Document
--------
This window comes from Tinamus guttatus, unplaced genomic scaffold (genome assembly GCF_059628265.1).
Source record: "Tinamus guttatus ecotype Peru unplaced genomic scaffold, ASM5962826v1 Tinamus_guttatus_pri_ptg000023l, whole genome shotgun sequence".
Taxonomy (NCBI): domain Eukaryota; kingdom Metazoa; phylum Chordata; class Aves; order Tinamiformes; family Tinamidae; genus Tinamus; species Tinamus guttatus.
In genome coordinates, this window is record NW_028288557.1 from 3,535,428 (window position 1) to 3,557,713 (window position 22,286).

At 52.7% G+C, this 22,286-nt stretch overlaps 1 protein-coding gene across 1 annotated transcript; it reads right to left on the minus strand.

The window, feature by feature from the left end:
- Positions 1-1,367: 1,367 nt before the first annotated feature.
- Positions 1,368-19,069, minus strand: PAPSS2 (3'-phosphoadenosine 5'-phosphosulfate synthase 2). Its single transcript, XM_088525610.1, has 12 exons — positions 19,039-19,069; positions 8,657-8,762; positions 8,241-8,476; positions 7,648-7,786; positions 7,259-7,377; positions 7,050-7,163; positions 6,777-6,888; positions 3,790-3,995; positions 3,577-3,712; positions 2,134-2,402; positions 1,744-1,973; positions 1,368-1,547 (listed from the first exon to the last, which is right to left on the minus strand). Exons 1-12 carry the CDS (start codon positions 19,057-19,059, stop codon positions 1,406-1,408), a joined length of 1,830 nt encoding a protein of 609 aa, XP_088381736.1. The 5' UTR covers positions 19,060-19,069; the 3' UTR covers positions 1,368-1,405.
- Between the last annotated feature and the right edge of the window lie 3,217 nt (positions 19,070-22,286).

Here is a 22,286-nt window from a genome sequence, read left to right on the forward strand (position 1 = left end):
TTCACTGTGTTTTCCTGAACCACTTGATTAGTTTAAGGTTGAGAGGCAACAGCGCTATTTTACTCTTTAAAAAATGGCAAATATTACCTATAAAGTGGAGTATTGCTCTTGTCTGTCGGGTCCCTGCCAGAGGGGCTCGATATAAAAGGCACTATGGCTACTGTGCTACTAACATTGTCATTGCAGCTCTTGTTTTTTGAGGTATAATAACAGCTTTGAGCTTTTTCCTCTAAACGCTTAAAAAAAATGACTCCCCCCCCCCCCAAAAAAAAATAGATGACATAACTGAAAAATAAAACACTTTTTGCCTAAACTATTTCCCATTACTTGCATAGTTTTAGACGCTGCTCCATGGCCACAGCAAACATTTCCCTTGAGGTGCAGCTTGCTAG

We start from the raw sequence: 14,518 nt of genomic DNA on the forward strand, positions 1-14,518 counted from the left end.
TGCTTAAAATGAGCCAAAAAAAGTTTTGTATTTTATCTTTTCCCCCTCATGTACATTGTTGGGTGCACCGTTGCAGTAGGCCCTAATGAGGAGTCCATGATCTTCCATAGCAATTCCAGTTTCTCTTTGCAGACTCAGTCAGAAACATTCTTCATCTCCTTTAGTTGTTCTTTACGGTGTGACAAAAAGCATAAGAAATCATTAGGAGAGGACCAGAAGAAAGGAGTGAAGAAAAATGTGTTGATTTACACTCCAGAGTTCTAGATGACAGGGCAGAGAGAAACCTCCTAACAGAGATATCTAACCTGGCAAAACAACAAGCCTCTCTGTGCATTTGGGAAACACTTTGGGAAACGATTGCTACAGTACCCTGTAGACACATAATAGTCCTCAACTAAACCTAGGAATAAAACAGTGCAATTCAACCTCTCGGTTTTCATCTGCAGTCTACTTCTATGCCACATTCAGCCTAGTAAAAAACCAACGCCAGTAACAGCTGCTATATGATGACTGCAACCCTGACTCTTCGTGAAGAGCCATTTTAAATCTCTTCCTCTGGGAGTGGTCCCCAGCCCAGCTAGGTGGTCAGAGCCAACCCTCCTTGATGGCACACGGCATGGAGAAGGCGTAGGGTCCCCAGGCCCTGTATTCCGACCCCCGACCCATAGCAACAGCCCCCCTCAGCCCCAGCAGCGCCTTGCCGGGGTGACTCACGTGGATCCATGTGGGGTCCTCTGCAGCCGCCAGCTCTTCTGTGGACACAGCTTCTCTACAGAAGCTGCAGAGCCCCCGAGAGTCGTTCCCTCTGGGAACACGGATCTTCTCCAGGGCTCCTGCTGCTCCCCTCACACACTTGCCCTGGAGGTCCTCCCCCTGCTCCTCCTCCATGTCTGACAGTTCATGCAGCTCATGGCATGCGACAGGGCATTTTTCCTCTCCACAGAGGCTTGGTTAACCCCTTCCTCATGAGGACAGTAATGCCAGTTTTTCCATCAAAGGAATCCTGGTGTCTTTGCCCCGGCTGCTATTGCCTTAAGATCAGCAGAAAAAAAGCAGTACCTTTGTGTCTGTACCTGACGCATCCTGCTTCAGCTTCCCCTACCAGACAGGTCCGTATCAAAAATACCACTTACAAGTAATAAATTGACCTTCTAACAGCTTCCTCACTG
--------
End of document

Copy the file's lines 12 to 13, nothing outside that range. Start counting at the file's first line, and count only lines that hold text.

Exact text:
We start from the raw sequence: 14,518 nt of genomic DNA on the forward strand, positions 1-14,518 counted from the left end.
TGCTTAAAATGAGCCAAAAAAAGTTTTGTATTTTATCTTTTCCCCCTCATGTACATTGTTGGGTGCACCGTTGCAGTAGGCCCTAATGAGGAGTCCATGATCTTCCATAGCAATTCCAGTTTCTCTTTGCAGACTCAGTCAGAAACATTCTTCATCTCCTTTAGTTGTTCTTTACGGTGTGACAAAAAGCATAAGAAATCATTAGGAGAGGACCAGAAGAAAGGAGTGAAGAAAAATGTGTTGATTTACACTCCAGAGTTCTAGATGACAGGGCAGAGAGAAACCTCCTAACAGAGATATCTAACCTGGCAAAACAACAAGCCTCTCTGTGCATTTGGGAAACACTTTGGGAAACGATTGCTACAGTACCCTGTAGACACATAATAGTCCTCAACTAAACCTAGGAATAAAACAGTGCAATTCAACCTCTCGGTTTTCATCTGCAGTCTACTTCTATGCCACATTCAGCCTAGTAAAAAACCAACGCCAGTAACAGCTGCTATATGATGACTGCAACCCTGACTCTTCGTGAAGAGCCATTTTAAATCTCTTCCTCTGGGAGTGGTCCCCAGCCCAGCTAGGTGGTCAGAGCCAACCCTCCTTGATGGCACACGGCATGGAGAAGGCGTAGGGTCCCCAGGCCCTGTATTCCGACCCCCGACCCATAGCAACAGCCCCCCTCAGCCCCAGCAGCGCCTTGCCGGGGTGACTCACGTGGATCCATGTGGGGTCCTCTGCAGCCGCCAGCTCTTCTGTGGACACAGCTTCTCTACAGAAGCTGCAGAGCCCCCGAGAGTCGTTCCCTCTGGGAACACGGATCTTCTCCAGGGCTCCTGCTGCTCCCCTCACACACTTGCCCTGGAGGTCCTCCCCCTGCTCCTCCTCCATGTCTGACAGTTCATGCAGCTCATGGCATGCGACAGGGCATTTTTCCTCTCCACAGAGGCTTGGTTAACCCCTTCCTCATGAGGACAGTAATGCCAGTTTTTCCATCAAAGGAATCCTGGTGTCTTTGCCCCGGCTGCTATTGCCTTAAGATCAGCAGAAAAAAAGCAGTACCTTTGTGTCTGTACCTGACGCATCCTGCTTCAGCTTCCCCTACCAGACAGGTCCGTATCAAAAATACCACTTACAAGTAATAAATTGACCTTCTAACAGCTTCCTCACTG